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Meat and fish could get freshness status bar

Step aside, "best by" date. The risk of buying spoiled meat could be further diminished with a new sensor film from the Fraunhofer Research Institution.

There's nothing like rotten fish to stink up your day. A new sensor film changes from yellow (fresh) to blue (rotten) to indicate this fish isn't something you want swimming in your stomach. Fraunhofer EMFT

Wouldn't it be great if pre-packaged meat and fish came with a health status bar like characters get in some video games?

It can be difficult to tell the difference between rotten and fresh meat or fish. Even after a couple of hours in the open air, meat can often look normal to cook, when in actuality it's teeming with bacteria that create toxins that can harm our health. A sensor film developed by the Fraunhofer Research Institution for Modular Solid State Technologies EMFT in Munich could change the way we judge meat freshness in the future.

The way the film works is simple, and only requires attaching the color-changing label to the packaging. When meat decays, it releases smelly amine molecules that the film reacts to by changing color. Bright yellow means everything is fresh, while blue indicates you may be on the next train to botulism. What makes this prospective technology so interesting is the fact that it's low cost (and therefore attractively scalable to the massive meat industry), and doesn't come in direct contact with the actual food.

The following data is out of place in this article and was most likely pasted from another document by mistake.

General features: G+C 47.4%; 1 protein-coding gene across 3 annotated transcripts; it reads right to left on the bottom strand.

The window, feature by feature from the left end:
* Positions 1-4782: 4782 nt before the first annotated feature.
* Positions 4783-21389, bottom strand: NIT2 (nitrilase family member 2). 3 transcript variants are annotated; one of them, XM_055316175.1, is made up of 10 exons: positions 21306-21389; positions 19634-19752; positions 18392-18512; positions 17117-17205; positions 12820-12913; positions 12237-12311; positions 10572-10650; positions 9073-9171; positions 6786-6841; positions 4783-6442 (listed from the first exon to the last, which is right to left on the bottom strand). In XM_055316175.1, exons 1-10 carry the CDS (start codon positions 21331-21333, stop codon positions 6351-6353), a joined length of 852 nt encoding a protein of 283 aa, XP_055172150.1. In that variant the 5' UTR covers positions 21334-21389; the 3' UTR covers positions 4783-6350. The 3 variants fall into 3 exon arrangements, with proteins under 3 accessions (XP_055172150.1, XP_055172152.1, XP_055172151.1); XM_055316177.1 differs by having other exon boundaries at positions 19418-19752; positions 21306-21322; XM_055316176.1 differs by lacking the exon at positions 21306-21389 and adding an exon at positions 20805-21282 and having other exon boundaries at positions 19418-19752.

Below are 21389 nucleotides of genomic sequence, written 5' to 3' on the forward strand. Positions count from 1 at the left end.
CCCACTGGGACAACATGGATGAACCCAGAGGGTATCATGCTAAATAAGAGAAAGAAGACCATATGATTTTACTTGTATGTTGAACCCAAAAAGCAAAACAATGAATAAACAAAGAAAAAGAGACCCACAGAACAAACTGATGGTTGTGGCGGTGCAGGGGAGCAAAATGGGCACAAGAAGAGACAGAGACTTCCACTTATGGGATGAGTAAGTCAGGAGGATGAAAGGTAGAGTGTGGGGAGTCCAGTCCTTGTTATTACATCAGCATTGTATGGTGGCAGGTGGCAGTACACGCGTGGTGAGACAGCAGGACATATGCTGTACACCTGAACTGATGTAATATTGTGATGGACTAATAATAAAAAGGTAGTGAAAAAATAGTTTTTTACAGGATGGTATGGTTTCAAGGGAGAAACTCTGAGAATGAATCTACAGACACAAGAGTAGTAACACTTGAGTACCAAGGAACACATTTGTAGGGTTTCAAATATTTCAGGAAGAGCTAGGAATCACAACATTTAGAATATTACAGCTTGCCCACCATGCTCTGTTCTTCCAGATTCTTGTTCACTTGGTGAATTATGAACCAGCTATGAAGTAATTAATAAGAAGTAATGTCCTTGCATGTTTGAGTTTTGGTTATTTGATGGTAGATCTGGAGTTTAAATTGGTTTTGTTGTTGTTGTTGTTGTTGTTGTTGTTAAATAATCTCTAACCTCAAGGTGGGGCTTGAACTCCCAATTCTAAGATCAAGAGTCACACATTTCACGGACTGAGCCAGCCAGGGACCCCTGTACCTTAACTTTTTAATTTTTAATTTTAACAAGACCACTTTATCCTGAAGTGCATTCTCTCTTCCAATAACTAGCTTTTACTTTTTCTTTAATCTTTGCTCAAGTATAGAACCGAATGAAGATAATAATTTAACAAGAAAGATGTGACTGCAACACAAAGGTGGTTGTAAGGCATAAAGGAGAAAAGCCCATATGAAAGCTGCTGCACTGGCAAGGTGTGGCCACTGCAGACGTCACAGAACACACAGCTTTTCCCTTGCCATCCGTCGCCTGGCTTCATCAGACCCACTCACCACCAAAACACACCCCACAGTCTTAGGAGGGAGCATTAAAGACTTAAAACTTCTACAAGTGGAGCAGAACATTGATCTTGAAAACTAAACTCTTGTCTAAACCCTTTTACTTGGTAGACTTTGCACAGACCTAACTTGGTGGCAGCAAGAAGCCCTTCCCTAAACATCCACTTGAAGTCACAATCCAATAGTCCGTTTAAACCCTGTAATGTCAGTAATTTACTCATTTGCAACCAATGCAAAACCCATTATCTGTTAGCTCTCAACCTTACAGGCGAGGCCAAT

"Food safety is ensured by a barrier layer between the sensor film and the product itself," explained Anna Hezinger, a scientist at EMFT. "This barrier is only permeable to gaseous amines. The indicator chemicals cannot pass through."

The sensor could revolutionize our grocery shopping experience by adding an additional peace of mind outside of the sometimes untrustworthy "best by" date found on most meat packaging. Now I just need to learn to cook.